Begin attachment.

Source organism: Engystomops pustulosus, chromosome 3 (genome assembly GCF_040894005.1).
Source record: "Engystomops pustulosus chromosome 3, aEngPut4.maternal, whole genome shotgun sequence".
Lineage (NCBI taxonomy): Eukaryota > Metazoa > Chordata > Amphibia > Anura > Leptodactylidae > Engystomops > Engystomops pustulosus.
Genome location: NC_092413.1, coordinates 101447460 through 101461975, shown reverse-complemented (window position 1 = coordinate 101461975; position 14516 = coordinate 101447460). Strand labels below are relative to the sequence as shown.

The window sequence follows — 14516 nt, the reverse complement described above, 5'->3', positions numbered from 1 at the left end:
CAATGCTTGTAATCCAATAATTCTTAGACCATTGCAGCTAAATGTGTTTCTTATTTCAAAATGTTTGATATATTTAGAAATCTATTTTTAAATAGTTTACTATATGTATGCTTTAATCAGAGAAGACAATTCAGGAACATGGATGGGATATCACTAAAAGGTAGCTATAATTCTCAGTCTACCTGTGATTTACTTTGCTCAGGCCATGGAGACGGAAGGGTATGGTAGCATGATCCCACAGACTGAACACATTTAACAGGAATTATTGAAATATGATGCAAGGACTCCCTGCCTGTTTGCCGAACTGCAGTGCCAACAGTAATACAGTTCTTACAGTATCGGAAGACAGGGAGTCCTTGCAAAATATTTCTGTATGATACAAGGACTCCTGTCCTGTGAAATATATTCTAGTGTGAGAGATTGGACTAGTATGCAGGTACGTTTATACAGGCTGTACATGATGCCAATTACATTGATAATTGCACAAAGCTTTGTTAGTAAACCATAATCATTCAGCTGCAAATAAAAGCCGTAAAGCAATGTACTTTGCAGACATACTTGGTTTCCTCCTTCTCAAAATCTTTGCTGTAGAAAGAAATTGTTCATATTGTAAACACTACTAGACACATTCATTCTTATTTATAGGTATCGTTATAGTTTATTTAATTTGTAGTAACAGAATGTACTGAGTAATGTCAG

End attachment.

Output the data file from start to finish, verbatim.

Source organism: Engystomops pustulosus, chromosome 3 (genome assembly GCF_040894005.1).
Source record: "Engystomops pustulosus chromosome 3, aEngPut4.maternal, whole genome shotgun sequence".
Lineage (NCBI taxonomy): Eukaryota > Metazoa > Chordata > Amphibia > Anura > Leptodactylidae > Engystomops > Engystomops pustulosus.
Genome location: NC_092413.1, coordinates 101447460 through 101461975, shown reverse-complemented (window position 1 = coordinate 101461975; position 14516 = coordinate 101447460). Strand labels below are relative to the sequence as shown.

The window sequence follows — 14516 nt, the reverse complement described above, 5'->3', positions numbered from 1 at the left end:
CAATGCTTGTAATCCAATAATTCTTAGACCATTGCAGCTAAATGTGTTTCTTATTTCAAAATGTTTGATATATTTAGAAATCTATTTTTAAATAGTTTACTATATGTATGCTTTAATCAGAGAAGACAATTCAGGAACATGGATGGGATATCACTAAAAGGTAGCTATAATTCTCAGTCTACCTGTGATTTACTTTGCTCAGGCCATGGAGACGGAAGGGTATGGTAGCATGATCCCACAGACTGAACACATTTAACAGGAATTATTGAAATATGATGCAAGGACTCCCTGCCTGTTTGCCGAACTGCAGTGCCAACAGTAATACAGTTCTTACAGTATCGGAAGACAGGGAGTCCTTGCAAAATATTTCTGTATGATACAAGGACTCCTGTCCTGTGAAATATATTCTAGTGTGAGAGATTGGACTAGTATGCAGGTACGTTTATACAGGCTGTACATGATGCCAATTACATTGATAATTGCACAAAGCTTTGTTAGTAAACCATAATCATTCAGCTGCAAATAAAAGCCGTAAAGCAATGTACTTTGCAGACATACTTGGTTTCCTCCTTCTCAAAATCTTTGCTGTAGAAAGAAATTGTTCATATTGTAAACACTACTAGACACATTCATTCTTATTTATAGGTATCGTTATAGTTTATTTAATTTGTAGTAACAGAATGTACTGAGTAATGTCAG